Rubio spoke to the controversy surrounding the GOP front-runner as he departed the race.
In a Miami concession speech delivered less than half an hour after the polls closed in Florida, the freshman senator congratulated Trump, wagging a finger and shushing members of the audience who booed his kind words.
Rubio then devoted the bulk of his lengthy remarks to warn against succumbing to the anger and frustration that have fueled Trump's improbable rise.
"The politics of resentment against other people will not just leave us a fractured party," Rubio said, as disconsolate family members stood by onstage. "They're going to leave us a fractured nation" where people hate each other for their political views.
"Do not give in to the fear," Rubio said. "Do not give in to the frustration."
The son of Cuban immigrants and, at age 44, the youngest candidate in the field, Rubio was seen as one of the GOP's rising stars, with a capacity to broaden the party's support among millennial voters and the nation's fast-growing Latino population.
But he failed to win more than a few contests and was never seriously competitive in his home state. Trump captured 99 delegates in Florida's winner take-all-primary, more than a quarter of those at stake in Tuesday's balloting.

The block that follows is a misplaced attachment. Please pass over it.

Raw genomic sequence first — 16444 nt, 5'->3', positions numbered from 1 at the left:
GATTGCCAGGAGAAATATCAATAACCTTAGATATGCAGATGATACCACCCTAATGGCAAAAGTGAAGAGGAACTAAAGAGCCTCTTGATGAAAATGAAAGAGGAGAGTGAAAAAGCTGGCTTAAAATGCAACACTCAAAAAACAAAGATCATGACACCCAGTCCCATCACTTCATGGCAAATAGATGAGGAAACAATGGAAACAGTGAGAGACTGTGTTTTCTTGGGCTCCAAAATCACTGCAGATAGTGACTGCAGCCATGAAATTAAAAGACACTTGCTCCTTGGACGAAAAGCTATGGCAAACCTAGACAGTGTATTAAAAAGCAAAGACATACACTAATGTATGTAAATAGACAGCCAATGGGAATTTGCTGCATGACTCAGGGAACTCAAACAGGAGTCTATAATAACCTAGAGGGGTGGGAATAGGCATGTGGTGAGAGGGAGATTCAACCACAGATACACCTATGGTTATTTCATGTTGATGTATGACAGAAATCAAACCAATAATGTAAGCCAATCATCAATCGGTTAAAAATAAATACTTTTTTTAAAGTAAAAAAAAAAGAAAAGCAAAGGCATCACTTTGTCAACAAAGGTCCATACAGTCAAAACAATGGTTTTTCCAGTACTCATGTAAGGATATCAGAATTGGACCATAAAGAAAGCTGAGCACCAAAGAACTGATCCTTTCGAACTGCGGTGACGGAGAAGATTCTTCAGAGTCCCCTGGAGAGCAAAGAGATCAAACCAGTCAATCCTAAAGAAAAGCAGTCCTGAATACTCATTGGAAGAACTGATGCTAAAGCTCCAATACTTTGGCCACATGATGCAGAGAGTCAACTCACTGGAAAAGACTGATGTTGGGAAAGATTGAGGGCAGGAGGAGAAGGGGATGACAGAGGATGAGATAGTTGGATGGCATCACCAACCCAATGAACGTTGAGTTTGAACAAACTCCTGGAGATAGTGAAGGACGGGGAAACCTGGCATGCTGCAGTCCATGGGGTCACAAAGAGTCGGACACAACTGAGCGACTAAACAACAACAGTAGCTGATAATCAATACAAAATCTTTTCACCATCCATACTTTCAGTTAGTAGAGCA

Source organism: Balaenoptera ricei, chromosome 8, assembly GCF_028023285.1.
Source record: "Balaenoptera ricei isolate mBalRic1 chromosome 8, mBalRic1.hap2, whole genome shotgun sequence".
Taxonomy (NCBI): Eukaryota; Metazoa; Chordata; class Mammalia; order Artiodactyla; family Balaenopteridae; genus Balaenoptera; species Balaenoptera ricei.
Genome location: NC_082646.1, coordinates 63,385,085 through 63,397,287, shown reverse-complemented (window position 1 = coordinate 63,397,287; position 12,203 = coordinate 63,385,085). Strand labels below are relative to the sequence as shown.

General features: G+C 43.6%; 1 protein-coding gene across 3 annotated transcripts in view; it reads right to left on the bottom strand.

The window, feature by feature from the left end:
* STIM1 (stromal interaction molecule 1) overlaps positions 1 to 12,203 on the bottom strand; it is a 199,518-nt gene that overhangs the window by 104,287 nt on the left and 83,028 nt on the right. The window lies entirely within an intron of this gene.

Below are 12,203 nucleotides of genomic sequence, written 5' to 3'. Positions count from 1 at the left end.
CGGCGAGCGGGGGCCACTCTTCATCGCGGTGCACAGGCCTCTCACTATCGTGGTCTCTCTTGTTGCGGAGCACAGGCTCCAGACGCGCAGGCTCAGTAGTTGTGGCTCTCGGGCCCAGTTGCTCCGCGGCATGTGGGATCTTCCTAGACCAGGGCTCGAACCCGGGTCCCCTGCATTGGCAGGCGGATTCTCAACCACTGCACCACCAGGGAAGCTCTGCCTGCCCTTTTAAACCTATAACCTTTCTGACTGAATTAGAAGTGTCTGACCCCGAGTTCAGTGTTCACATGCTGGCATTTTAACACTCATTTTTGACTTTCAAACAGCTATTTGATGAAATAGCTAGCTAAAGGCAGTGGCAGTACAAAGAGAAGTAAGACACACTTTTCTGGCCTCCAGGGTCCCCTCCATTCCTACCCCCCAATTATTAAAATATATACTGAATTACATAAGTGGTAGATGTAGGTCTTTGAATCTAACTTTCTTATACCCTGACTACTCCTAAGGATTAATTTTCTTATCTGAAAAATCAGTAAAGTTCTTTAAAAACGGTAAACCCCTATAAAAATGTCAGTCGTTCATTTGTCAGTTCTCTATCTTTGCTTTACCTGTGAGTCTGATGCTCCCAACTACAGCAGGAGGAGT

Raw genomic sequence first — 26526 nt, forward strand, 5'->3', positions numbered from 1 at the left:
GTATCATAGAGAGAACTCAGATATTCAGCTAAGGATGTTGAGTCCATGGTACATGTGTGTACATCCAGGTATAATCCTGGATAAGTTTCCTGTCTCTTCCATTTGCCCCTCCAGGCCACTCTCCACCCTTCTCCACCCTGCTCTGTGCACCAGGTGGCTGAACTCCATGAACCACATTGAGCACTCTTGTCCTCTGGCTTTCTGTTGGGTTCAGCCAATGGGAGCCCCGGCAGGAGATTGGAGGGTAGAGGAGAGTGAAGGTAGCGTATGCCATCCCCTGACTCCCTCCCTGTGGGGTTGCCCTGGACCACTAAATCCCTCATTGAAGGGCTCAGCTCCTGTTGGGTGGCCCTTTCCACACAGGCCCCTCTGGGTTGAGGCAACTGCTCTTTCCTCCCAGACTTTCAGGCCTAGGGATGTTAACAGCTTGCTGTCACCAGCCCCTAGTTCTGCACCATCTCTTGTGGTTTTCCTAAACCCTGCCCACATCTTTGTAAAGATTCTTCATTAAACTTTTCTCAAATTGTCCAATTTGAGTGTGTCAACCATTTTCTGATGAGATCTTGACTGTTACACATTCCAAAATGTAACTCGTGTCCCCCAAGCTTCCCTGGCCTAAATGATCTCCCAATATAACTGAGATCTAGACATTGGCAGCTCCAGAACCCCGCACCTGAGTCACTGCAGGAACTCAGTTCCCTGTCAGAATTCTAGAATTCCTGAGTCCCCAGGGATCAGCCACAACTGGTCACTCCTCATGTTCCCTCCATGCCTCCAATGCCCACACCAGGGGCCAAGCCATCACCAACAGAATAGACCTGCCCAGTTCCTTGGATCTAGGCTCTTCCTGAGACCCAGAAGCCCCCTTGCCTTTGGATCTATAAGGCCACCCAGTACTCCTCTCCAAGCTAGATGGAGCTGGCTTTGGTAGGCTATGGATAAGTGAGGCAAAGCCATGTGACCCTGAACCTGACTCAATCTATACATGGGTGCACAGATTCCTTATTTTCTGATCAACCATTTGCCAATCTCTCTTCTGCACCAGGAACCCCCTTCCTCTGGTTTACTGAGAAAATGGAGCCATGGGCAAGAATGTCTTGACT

The victory in winner-take-all Ohio gave Kasich 66 delegates, more than doubling his total but still leaving him well behind Trump. His goal is to build momentum with a series of wins positioning him as the strongest candidate heading into the Cleveland convention even if, as seems inevitable, Kasich is shy of the 1,237 delegates needed to win the nomination outright.
Pennsylvania, where Kasich was born, is the next big target on April 26.
The results Tuesday followed one of the oddest, most contentious weeks in a campaign that has been filled with strange and surreal moments.
The precipitating event was a racially charged near-riot at a Trump rally Friday night in Chicago, which was canceled out of security concerns.
Trump's opponents quickly seized on the moment and the violent imagery that played around the world to once more challenge his temperament and fitness to be president. They accused him of fomenting the unrest through belligerent remarks that seemed to egg on his audiences into physically confronting dissenters.